I’ll explain my strategies first, so you understand why I do each thing. They might be right or wrong, and feel free to add your thoughts!
The basic idea is you cannot be absolutely sure that your computer is safe. It can be stolen unexpectedly at any time. So, my main objective is to increase the probability to get it back if that day ever comes.
1. Have tracking software installed and properly configured on your system. Prey and FindMyMac are good ways to start.
2. Lock down the EFI Firmware or BIOS, so the stupid thief cannot boot from any other disks except the main one that you use.
3. Provide a guest user account with limited privileges to lure the thief in, and don’t forget to lock your main accounts with passwords!
4. If things go the way we think, the thief will start using your machine using the guest account and hopefully connect to the Internet. This gives Prey and FindMyMac to talk to our stolen machine, and collect the important information.
A Bit of Explaination and Other Things
1. By locking down the EFI Firmware, if you hold ‘Option’ on startup, you have to enter the password to select the disk to boot from. Holding ‘C’ (and other shortcuts) on startup to boot from CD/DVD will be automatically disabled too. We basically make it harder for the thief to try wiping our system clean, and also prevent them to boot off any other system and ignore our thief tracking software.
2. If your machine is a MacBook Air or any laptops with *built-in custom designed SSD, there are less chances that the thief will be smart enough and try to boot from other disks.
3. For a MacBook that replaces the SuperDrive with an OptiBay and have a Mac OS X installation on both disks, I’m not sure what the Firmware will do if the Startup volume is taken out, but the secondary OS X installation still presents. Will it automatically boot off that 2nd disk? (Given that the firmware is password protected.) I have to test this and will update the post after I’m done.
4. New Mac models (which I do not have) have ‘Safari-Only’ mode, I’m not sure if FindMyMac will function in this mode (I believe it does, but Prey definitely will not), so the best way to go is the Guest Account!
5. Mountain Lion & Lion provides you the ability to show ‘Lock Message’ on the lock screen, you can use it to display your contact information, or threats, or anything you like. Go to System Preferences > Security & Privacy > General > Tick ‘Show a message….’ and Set Lock Message.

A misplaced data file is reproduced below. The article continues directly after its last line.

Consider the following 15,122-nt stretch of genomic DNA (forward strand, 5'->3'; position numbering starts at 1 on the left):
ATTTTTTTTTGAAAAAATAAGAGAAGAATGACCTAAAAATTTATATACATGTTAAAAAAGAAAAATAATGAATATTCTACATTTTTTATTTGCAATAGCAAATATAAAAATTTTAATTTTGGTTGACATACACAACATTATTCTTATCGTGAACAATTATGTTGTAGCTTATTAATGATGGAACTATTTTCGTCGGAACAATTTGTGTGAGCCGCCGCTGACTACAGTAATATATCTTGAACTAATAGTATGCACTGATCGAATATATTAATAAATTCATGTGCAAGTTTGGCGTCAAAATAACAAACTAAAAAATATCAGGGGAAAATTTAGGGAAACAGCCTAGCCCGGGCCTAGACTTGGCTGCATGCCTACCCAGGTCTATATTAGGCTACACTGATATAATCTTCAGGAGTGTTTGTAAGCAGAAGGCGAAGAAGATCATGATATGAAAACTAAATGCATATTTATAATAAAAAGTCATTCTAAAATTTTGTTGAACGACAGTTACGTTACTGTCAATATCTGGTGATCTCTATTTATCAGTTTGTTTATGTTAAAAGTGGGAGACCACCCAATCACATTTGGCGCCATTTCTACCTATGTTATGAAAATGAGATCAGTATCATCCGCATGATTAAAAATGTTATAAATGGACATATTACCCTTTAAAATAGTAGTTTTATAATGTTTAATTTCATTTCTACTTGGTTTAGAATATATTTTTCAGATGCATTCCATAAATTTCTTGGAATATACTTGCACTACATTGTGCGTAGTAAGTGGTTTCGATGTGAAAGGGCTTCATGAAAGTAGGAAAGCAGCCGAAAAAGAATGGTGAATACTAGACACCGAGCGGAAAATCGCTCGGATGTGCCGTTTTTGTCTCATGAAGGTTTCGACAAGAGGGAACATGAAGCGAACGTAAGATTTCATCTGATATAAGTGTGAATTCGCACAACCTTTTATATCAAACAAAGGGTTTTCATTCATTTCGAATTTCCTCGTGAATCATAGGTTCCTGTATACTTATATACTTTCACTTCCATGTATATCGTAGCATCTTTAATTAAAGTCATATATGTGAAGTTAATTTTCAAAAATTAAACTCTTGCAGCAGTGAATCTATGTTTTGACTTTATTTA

6. There are ways to reset the firmware password if you absolutely can’t remember it, but let’s hope the thief is not too smart!
Protecting Your Data
I know, I know, the data stored on your computer might be even more valuable than the machine itself! So please do yourself a favor and BACKUP !!
For data stored on external hard drives, if you carry these drives around with you everywhere, you might consider having another set of hard drives containing the same data at home, since there are great possibilities that the drives will be stolen along with your laptops.
Also, if you have sensitive data on your machine, consider FileVault or any encryption service so your data are inaccessible by anyone but you. (FileVault have to some annoyances to consider, for example, if you have Bootcamp, you can’t access the data on your Mac HD from Windows side, shame.)
Prey In Action
You Might Wanna Read This
This one is about Guest Account and FindMyMac.
Top 5 Ways Laptops Are Stolen
Prey Project: software anti-robo
A Backup Plan for a Stolen Laptop
Display Contact info on Login/Lock Screen of OS X Lion
How to Set a Custom Login Message on Your Mac’s Lock Screen
All The Best,
- How to Keep Your MacBook Safe: Theft Prevention and Recovery Tactics (mac.tutsplus.com)
- How to set a firmware password without rebooting in OS X (reviews.cnet.com)
- How to protect your computer and data in case disaster strikes (thenextweb.com)
- Tracking Stolen Macs with Undercover 5 (macstories.net)